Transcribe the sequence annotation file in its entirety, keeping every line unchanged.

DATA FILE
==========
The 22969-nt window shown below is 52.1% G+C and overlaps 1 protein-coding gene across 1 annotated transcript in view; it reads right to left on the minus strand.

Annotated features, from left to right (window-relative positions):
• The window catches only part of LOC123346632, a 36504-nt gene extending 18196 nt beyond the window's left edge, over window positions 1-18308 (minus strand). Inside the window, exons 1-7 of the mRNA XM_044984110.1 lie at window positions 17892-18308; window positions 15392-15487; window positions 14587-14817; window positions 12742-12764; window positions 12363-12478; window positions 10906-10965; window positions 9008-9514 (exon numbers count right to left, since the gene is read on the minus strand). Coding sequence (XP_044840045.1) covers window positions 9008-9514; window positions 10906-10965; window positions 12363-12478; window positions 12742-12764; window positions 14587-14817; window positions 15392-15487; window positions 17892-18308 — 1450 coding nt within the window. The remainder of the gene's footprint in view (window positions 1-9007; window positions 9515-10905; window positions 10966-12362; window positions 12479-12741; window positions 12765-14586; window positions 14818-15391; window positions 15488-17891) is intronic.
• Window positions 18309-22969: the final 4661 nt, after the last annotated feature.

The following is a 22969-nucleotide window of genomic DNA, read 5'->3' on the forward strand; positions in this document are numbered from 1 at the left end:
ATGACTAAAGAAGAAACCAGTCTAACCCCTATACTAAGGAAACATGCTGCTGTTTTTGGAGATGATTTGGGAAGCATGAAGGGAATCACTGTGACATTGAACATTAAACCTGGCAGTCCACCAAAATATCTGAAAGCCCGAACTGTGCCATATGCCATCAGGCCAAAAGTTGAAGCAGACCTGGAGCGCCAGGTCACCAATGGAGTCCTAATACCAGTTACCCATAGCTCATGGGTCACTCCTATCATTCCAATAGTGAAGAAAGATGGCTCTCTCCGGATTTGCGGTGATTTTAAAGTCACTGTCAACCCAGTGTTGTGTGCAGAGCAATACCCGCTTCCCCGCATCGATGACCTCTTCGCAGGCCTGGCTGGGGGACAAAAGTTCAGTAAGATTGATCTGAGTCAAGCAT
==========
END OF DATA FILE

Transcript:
The 22969-nt window shown below is 52.1% G+C and overlaps 1 protein-coding gene across 1 annotated transcript in view; it reads right to left on the minus strand.

Annotated features, from left to right (window-relative positions):
• The window catches only part of LOC123346632, a 36504-nt gene extending 18196 nt beyond the window's left edge, over window positions 1-18308 (minus strand). Inside the window, exons 1-7 of the mRNA XM_044984110.1 lie at window positions 17892-18308; window positions 15392-15487; window positions 14587-14817; window positions 12742-12764; window positions 12363-12478; window positions 10906-10965; window positions 9008-9514 (exon numbers count right to left, since the gene is read on the minus strand). Coding sequence (XP_044840045.1) covers window positions 9008-9514; window positions 10906-10965; window positions 12363-12478; window positions 12742-12764; window positions 14587-14817; window positions 15392-15487; window positions 17892-18308 — 1450 coding nt within the window. The remainder of the gene's footprint in view (window positions 1-9007; window positions 9515-10905; window positions 10966-12362; window positions 12479-12741; window positions 12765-14586; window positions 14818-15391; window positions 15488-17891) is intronic.
• Window positions 18309-22969: the final 4661 nt, after the last annotated feature.

The following is a 22969-nucleotide window of genomic DNA, read 5'->3' on the forward strand; positions in this document are numbered from 1 at the left end:
ATGACTAAAGAAGAAACCAGTCTAACCCCTATACTAAGGAAACATGCTGCTGTTTTTGGAGATGATTTGGGAAGCATGAAGGGAATCACTGTGACATTGAACATTAAACCTGGCAGTCCACCAAAATATCTGAAAGCCCGAACTGTGCCATATGCCATCAGGCCAAAAGTTGAAGCAGACCTGGAGCGCCAGGTCACCAATGGAGTCCTAATACCAGTTACCCATAGCTCATGGGTCACTCCTATCATTCCAATAGTGAAGAAAGATGGCTCTCTCCGGATTTGCGGTGATTTTAAAGTCACTGTCAACCCAGTGTTGTGTGCAGAGCAATACCCGCTTCCCCGCATCGATGACCTCTTCGCAGGCCTGGCTGGGGGACAAAAGTTCAGTAAGATTGATCTGAGTCAAGCAT